Studio execs were worried that audiences would be bored by Logan

Contributed by
Feb 16, 2017

There was apparently a lot of concern in the executive suites about making an R-rated Wolverine movie.

That's the takeaway from remarks made to Variety by 20th Century Fox Film chairperson Stacey Snider, who said that even though the studio hit it big with an R-rated and very raunchy Deadpool last year, going for the more adult-oriented rating on another X-Men-related movie -- and especially with Hugh Jackman saying this one would be his last -- was not a snap decision.

According to Snider, it wasn't just the proposed violence in the film that gave the suits pause -- because there was plenty of that in Deadpool, too -- but the film's overall tone:

"Inside, there was real consternation about the intensity of the tone of the film. It's more of an elegy about life and death. The paradigm for it was a Western, and my colleagues were up in arms. It's not a wise-cracking cigar-chomping mutton-sporting Wolverine, and the debate internally became, isn't that freakin' boring? Isn't it exciting to imagine Wolverine as a real guy and he's world-weary and he doesn't want to fight anymore until a little girl needs him?"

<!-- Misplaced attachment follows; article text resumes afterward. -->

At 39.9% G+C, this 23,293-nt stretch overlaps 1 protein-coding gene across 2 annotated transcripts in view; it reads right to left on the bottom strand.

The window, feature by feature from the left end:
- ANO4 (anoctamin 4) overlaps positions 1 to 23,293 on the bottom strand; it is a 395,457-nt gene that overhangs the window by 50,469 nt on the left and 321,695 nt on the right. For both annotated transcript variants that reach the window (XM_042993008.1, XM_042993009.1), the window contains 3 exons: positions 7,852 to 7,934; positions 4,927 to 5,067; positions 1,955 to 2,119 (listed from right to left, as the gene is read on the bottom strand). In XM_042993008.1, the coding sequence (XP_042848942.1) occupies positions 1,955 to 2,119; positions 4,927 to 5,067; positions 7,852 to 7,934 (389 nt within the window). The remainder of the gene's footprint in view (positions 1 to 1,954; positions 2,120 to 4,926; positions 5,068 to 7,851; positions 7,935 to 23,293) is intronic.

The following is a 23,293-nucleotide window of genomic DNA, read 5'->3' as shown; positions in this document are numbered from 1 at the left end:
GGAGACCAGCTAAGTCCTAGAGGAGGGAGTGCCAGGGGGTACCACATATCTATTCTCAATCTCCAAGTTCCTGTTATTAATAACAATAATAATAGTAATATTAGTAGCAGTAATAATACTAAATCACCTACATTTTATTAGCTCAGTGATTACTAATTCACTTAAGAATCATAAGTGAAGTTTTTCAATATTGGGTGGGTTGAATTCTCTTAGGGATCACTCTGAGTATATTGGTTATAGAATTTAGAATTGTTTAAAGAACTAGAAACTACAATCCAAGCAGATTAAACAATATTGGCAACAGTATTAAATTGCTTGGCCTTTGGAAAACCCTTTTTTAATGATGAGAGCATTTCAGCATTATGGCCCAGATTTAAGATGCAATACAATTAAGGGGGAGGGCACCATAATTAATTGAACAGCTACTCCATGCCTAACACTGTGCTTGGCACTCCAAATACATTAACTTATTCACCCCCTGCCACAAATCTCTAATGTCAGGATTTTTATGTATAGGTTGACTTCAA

I literally just came out of a press screening of Logan before sitting down to write this, and although there is still an embargo in effect on formal reviews until tomorrow, I can tell you this: Hugh Jackman and director/co-writer James Mangold have crafted a very special movie here, bold and unlike any other X-Men film -- and the last word I would use to describe it is "boring."

Your mileage may vary, of course, but I think once you see it, you'll agree that Snider and the execs at Fox made the right choice in letting Mangold and Jackman make the movie they wanted to make -- possibly creating the Wolverine movie we've all wanted to see for so long. Just like not every DC movie has to have the same tone as The Dark Knight, not every X-Men movie has to now play like Deadpool. Remember that, studio heads!

Logan opens on March 3.

(via Collider)

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